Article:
Don't be quick to write off the 128-bit memory bus width just yet as NVIDIA is backing it with a new lossless texture compression technology that reduces memory bandwidth usage, effectively making it a wider memory bus than it physically is. The performance figures put out by the GTX 970, with its 256-bit wide memory bus outperforming the Radeon R9 290X with its 512-bit bus, give us no reason to doubt the memory chops made to the GTX 960. It allows NVIDIA to lower costs by using just four memory chips on the PCB. Since the GTX 960 is for Full HD gaming, 2 GB shouldn't let you down with any of today's games. NVIDIA tells us that the GTX 960 has just enough muscle for DOTA 2 at 4K. That should draw scores of budding gamers who can spend just about $200 on their graphics card and $500 on a monitor to the scene, instead of messing things up with a $300 graphics card and a $400 QHD monitor.

The GM206 is structured just like a GM204 with half the number of components. At the heart of the Maxwell architecture is a redesigned streaming multiprocessor (SMM), the tertiary subunit of the GPU. Variants of NVIDIA's GeForce GTX products are carved out by setting the number of SMM units at the chip's disposal. The chip begins with a PCI-Express 3.0 x16 bus interface, a 128-bit wide GDDR5 memory interface, and a display controller that supports as many as three Ultra HD displays or five physical displays in total. This display controller introduces support for HDMI 2.0, which has enough bandwidth to drive Ultra HD displays at 60 Hz refresh rates. The controller is ready for 5K (5120x2880, four times the pixels of QuadHD). The 128-bit wide memory interface holds a standardized 2 GB of memory with a bus that has been clocked at 7.00 GHz on both the GTX 980 and GTX 970, which works out to a memory bandwidth of 112 GB/s. With NVIDIA's memory bandwidth management sauce added to the mix, the company is talking about an unscientific "effective bandwidth" figure of around 144 GB/s. The core of the GTX 960 is clocked at 1126 MHz, with a maximum GPU Boost frequency of 1178 MHz. The memory ticks in at 7.00 GHz (GDDR5-effective).

GeForce Features

With each new architecture, NVIDIA introduces innovations in the consumer graphics space that go beyond simple feature-level compatibility with new DirectX versions. NVIDIA says GeForce GTX 980 and GTX 970 cards to be DirectX 12 cards, but exact feature levels and requirements have not been finalized by Microsoft, although support for OpenGL 4.4 has also been added. OpenGL 4.4 adds a few new features through its GameWorks SDK that give game developers easy-to-implement visual features through existing APIs.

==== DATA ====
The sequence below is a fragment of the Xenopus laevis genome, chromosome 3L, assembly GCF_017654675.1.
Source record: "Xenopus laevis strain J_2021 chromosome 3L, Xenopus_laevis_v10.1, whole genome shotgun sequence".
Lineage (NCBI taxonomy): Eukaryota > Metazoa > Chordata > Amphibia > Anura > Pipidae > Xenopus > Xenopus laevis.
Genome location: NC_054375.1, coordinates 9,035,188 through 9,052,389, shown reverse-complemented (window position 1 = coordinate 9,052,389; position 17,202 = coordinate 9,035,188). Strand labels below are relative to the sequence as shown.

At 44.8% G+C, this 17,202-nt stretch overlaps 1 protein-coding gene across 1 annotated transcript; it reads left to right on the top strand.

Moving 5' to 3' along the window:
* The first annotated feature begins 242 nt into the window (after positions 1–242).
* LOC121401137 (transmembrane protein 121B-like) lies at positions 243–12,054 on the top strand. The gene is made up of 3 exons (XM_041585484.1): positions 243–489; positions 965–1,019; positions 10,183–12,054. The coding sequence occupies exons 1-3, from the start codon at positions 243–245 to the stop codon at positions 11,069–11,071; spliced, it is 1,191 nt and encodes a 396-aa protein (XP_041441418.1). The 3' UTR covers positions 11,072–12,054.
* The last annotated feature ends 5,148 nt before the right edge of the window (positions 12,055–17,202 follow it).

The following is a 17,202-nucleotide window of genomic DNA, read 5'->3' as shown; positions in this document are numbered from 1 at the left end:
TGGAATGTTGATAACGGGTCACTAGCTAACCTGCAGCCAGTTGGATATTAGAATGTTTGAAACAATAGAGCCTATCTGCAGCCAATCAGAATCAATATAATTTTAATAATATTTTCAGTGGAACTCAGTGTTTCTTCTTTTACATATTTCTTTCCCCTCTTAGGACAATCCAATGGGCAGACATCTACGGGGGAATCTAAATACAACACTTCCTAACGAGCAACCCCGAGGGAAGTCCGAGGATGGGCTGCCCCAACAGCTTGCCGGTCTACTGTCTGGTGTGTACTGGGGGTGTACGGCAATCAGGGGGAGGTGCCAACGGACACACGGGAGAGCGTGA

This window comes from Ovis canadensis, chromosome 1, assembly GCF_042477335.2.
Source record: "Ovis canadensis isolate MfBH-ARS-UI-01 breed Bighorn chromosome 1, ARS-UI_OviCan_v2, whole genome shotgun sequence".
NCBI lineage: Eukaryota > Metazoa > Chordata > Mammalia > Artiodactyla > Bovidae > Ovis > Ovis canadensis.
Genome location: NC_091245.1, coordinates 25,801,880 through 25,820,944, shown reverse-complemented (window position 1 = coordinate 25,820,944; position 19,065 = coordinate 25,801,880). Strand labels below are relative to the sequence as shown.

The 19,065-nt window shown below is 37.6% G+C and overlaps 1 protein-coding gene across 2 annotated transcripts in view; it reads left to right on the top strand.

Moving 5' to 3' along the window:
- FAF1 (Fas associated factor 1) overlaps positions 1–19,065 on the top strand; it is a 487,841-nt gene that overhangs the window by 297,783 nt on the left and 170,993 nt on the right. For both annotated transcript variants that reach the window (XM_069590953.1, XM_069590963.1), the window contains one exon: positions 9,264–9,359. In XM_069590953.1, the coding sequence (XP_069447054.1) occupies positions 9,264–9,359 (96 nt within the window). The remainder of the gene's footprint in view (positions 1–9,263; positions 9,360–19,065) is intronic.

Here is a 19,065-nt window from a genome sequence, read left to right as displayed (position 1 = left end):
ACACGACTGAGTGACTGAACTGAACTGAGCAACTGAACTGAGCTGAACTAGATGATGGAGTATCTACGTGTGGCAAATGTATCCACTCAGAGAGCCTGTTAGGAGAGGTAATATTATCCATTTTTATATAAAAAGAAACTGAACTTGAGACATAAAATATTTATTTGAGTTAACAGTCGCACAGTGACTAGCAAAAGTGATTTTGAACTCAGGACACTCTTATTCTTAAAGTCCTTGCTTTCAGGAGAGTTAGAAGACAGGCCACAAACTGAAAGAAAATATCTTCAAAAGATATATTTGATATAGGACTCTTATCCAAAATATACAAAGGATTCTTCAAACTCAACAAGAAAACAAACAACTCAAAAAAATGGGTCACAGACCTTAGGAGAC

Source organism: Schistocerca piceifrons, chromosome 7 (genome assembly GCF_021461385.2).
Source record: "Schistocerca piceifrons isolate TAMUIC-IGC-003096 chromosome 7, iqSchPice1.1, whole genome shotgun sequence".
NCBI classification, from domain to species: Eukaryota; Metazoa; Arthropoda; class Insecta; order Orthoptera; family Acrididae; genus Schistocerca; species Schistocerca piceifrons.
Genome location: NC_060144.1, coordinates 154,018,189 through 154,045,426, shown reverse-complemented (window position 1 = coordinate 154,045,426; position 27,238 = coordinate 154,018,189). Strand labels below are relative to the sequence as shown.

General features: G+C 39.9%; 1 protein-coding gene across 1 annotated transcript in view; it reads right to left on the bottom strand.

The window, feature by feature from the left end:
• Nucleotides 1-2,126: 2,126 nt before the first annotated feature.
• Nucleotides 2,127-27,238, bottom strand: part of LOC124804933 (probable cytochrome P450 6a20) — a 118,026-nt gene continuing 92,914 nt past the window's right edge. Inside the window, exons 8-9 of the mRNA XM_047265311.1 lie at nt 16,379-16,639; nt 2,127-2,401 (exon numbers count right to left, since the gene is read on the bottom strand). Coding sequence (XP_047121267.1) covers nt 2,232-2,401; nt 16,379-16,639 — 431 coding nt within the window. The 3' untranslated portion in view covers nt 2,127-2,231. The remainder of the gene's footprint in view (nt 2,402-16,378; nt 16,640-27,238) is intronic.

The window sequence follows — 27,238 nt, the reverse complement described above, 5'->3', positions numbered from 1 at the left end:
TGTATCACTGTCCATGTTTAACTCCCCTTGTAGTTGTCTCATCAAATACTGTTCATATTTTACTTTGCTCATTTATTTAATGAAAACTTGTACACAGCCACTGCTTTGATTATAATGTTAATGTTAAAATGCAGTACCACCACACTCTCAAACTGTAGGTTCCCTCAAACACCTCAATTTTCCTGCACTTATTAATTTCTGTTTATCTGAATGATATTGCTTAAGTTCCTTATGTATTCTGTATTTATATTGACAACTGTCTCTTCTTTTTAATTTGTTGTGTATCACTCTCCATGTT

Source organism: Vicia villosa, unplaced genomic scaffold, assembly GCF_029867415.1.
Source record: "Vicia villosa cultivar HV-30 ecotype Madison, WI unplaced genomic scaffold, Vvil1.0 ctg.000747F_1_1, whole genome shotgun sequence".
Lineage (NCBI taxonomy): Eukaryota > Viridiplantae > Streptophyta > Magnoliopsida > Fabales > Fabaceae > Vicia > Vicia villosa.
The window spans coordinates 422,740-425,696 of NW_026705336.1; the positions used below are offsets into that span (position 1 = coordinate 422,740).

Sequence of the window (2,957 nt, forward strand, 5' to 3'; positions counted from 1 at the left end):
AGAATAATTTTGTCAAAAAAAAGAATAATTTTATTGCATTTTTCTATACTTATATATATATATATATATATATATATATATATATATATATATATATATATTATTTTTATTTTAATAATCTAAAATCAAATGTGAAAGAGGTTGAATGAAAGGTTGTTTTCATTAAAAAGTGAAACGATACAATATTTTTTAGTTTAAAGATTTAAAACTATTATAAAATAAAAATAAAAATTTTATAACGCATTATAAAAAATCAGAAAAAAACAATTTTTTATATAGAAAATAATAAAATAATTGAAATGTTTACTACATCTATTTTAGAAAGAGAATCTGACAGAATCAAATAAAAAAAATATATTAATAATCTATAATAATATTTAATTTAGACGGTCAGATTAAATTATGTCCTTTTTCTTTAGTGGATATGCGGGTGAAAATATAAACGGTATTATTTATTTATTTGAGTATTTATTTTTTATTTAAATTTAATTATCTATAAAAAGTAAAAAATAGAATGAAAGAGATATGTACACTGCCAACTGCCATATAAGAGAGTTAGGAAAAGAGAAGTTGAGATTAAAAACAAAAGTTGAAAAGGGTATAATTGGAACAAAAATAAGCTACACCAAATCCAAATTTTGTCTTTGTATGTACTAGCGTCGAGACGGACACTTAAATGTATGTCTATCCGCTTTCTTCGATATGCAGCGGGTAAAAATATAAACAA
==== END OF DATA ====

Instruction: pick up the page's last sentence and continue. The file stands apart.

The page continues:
According to NVIDIA, the first and most important is VXGI, or real-time voxel global illumination. VGXI adds realism to the way light behaves with different surfaces in a 3D scene. VXGI introduces volume pixels, or voxels, a new 3D graphics component. These are pixels with built-in 3-dimensional data, so their interactions in 3D objects with light look more photo-realistic.

No new NVIDIA GPU architecture launch is complete without advancements in post-processing, particularly anti-aliasing. NVIDIA introduced an interesting feature called Dynamic Super Resolution (DSR), which it claims offers "4K-like clarity on a 1080p display". To us, it comes across as a really nice super-sampling AA algorithm with a filter.

Using GeForce Experience, you can enable DSR arbitrarily for 3D apps. The other new algorithm is MFAA (multi-frame sampled AA), which offers MSAA-like image quality at a deficit of 30 percent in performance. Using GeForce Experience, MFAA can hence be substituted for MSAA, perhaps even arbitrarily.

Moving on, NVIDIA introduced VR Direct, a technology designed for the reemerging VR headset market, due to the growing interest in Facebook's Occulus Rift VR headset. VR Direct is an API designed to reduce latency between the headset's input and the change on the display, governed by the principle that head movements are more rapid and unpredictable than pointing and clicking with a mouse.

To meet the need of a low-cost (performance cost), realistic hair- or grass-rendering technology, NVIDIA came up with Turf Effects. NVIDIA PhysX also got a much needed feature-set update that introduces new gas dynamics and fluid adhesion effects. Epic's Unreal Engine 4 will implement the technology.

GeForce Experience

With its GeForce 320.18 WHQL drivers, NVIDIA released the first stable version of GeForce Experience. The application simplifies the process of configuring a game and is meant for PC gamers who aren't well-versed in all the necessary technobabble required to get a game to run at the best-possible settings with the hardware available to them. GeForce Experience is aptly named as it completes the experience of owning a GeForce graphics card; PCs, being the best-possible way to play video games, should not be any harder to use than gaming consoles.

NVIDIA Shadow Play

GeForce Experience Shadow Play is another feature NVIDIA recently debuted. Shadow Play lets you record gaming footage or stream content in real time, with a minimal performance drop to the game you're playing. The feature is handled by GeForce Experience, which lets you set hot-keys to toggle recording on the fly; or set output, format, quality, etc.